But even more than this sacred time of storytelling, this communal grief-sharing, this time of thanksgiving that she rests healed and whole in God's presence was the beauty of community coming together to participate in the unfolding of this wondrous remembrance. Flowers from the gardens of community members - and from the Inn, who gave the church the flowers of the wedding that happened on their grounds yesterday. The Ladies Aid pulling out all the stops, marshaling everyone at their disposal for food, setup, cleanup, logistics - everything relating with the reception, and pulling it off with seamless effortlessness, even though I knew how much behind-the-scenes work it took to make it happen. The slideshow of pictures of Joanie that rotated before the service began (late, of course, because so Joan was in life, so she was in death). The sound system and rain-contingency plan that we had in place for church-overflow (although I should have known that Joanie would not have let it rain on the day of her burial...again, so she was in life, so she was in death). The straightening of the pews and hymnals and programs and all those little details that people knew needed to be done and that I didn't even have to ask about. Making the bus between the stone pier and the church happen. The serendipity of Joan's casket being in the chancel and right behind her was the altar given in memory of her grandmother. The Bible, that suddenly appeared with flowers on the altar, that she had signed and given to one of her Sunday School students when she was Superintendent over 50 years ago. The song that her "favorite nephew living in Bangor" had written and performed for us. The stories shared from drives around the island to inaugurations to welcoming in children to humorous breast cancer screening "what is love" and to daily phone conversations with your dearest friend that happened every single morning...I am constantly overwhelmed by the amazing beauty of this island that comes together when it matters most, and I am humbled that I am able to be in that space with them, to walk with them in those deep, sacred places, and that I can bear witness to how God is so present in those moments, it makes me want to weep with joy.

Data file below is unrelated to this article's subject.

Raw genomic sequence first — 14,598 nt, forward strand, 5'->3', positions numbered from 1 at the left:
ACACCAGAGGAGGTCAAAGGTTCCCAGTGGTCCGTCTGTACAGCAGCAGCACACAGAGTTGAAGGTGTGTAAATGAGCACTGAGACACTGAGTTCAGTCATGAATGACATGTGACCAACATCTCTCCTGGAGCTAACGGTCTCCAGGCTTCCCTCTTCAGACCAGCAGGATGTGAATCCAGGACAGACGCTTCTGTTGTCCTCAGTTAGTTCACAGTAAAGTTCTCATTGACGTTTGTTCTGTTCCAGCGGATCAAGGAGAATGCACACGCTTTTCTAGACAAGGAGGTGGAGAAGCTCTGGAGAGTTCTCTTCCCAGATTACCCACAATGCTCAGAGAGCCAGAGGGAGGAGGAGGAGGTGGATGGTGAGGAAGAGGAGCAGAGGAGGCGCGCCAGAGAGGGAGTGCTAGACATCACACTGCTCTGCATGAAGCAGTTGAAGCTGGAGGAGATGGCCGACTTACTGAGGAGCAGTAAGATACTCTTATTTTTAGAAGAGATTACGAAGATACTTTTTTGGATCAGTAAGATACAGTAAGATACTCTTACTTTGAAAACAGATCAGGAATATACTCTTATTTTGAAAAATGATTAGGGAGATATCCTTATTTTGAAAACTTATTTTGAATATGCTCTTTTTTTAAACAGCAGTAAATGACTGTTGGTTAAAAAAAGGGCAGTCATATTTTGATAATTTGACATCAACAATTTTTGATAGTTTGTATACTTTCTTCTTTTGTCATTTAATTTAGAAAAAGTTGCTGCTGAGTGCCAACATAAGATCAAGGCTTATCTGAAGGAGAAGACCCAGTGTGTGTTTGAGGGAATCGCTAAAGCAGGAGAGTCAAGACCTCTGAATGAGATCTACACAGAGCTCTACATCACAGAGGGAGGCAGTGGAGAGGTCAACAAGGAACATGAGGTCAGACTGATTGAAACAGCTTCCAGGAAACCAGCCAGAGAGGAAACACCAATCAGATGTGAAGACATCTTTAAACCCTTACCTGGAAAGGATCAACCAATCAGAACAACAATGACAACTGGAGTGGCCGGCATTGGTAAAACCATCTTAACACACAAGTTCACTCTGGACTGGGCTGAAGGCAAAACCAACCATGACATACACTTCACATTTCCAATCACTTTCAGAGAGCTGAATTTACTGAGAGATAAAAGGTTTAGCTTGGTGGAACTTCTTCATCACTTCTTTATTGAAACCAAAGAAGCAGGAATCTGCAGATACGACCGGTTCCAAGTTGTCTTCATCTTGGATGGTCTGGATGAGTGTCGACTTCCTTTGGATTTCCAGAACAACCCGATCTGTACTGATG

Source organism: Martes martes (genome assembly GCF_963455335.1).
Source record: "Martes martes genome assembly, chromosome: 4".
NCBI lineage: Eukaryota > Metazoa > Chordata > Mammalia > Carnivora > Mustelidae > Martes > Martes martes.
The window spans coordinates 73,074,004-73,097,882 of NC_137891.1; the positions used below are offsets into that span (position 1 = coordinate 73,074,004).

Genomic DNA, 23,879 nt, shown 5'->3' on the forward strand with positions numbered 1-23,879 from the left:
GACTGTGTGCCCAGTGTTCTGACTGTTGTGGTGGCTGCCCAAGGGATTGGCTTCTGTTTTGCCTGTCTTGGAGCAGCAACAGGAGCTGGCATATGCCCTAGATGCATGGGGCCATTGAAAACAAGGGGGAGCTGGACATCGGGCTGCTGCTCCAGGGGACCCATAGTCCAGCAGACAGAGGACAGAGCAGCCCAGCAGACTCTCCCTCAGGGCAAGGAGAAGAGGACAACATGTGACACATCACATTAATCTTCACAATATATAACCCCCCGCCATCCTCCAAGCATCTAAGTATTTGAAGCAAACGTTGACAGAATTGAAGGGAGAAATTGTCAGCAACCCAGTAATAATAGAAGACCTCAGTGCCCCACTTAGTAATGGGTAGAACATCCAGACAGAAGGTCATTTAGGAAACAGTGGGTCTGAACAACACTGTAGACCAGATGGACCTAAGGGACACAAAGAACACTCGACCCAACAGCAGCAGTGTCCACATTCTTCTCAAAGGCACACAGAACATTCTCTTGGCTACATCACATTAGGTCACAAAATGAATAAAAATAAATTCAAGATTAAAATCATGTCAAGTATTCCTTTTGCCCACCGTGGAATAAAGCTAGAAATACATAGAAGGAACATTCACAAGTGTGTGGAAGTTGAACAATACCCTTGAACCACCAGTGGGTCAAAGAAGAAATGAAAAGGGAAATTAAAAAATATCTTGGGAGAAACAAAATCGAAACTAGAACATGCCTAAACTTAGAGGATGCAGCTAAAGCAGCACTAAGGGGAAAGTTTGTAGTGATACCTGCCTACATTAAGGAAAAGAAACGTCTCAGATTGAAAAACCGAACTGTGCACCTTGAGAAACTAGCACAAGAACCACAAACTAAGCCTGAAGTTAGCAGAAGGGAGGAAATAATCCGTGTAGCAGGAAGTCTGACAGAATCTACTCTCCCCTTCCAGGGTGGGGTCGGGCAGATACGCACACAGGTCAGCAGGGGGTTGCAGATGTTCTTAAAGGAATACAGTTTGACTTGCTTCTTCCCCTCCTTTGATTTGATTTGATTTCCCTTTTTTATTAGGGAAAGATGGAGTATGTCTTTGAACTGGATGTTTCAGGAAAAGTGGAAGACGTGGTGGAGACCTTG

Ultimately, that was the message I took away from this afternoon's remembrance: Joy. Deep joy - and trust in the One who is the Source of that Joy. I love seeing the community - and I mean the whole community - gather together, funeral after funeral, and watching how they show up for each other and remember those who have passed and be there for those who are still living. I am incredibly blessed to be living here in this place, and I am incredibly blessed to be able to be present to these moments of mourning and celebration, of remembering and thanksgiving.

Joanie's service was a hard one, because she is the first funeral that I've done where I've really had the blessing of getting to know her and her story personally. A few others I've done here have also been hard - some through personal connection and a couple through circumstance - but Joan's was more personal because of that relationship in church and in Whalers and how she let me in to some of the more difficult places in her life. I will be forever grateful for that.

God bless you, Joanie. We'll miss you here...but as we all know down here, we know you're up there...and we know who's calling the shots now.

(For an adorable video of Joan reading to Michael on his first birthday, click here).

Wednesday, November 09, 2016

The Day After

This morning I have sat around in a sleep-deprived stupor, scrolling and scrolling and scrolling through my Facebook feed, heating and reheating the same cup of coffee as Michael's needs have kept me away from actually sitting down, mindlessly munching some peanut M and M's, and all in all trying to be my better self.

Truth be told, I don't want to be my better self. I feel angry and sad for what our country is and what many in this nation consider acceptable moral behavior from their leader. I am angry about the fear and hate that Trump gave voice to and I worry for my friends whose lives are under threat. I grieve for children who are fearful for their friends that they may be deported or that sexual assault will now be legal or will now think that racism and misogyny are OK. I also fear for our family - what will happen when we lose our health insurance, especially in light of managing a chronic condition with expensive medication and regular screenings?

I think part of the challenge we have here is to acknowledge that Trump represents the part of our country that many of us have the luxury and privilege of denying. The (dare I say) silver lining in his election is that it exposes the reality that many minorities and those of differing religions or sexual orientations have had to grapple with every single day of their lives. We need to acknowledge and claim our complicity in creating the environment which this reality can flourish. But we have the choice to do something about it.

I know the answer lies in continuing to hold out hope for others -- we know we live in a broken world  in a nation with deeply divided core values, that government cannot legislate how we act toward one another, and that there is fundamentally good and beauty in the world. We each can individually commit to kindness and peace in our interactions with others, and to practice compassion for those we struggle to love. We can seek to understand where those we disagree with are coming from. We can also continue to fight for justice - to push back against the racist and misogynist and homophobic and xenophobic policies and practices that are in place and will undoubtedly unfold.

We can trust that God's kingdom is at hand and that we who claim the name of Jesus can work on behalf of bringing that kingdom into being, in both small ordinary ways and in extraordinary ways.

It's just damn hard sometimes.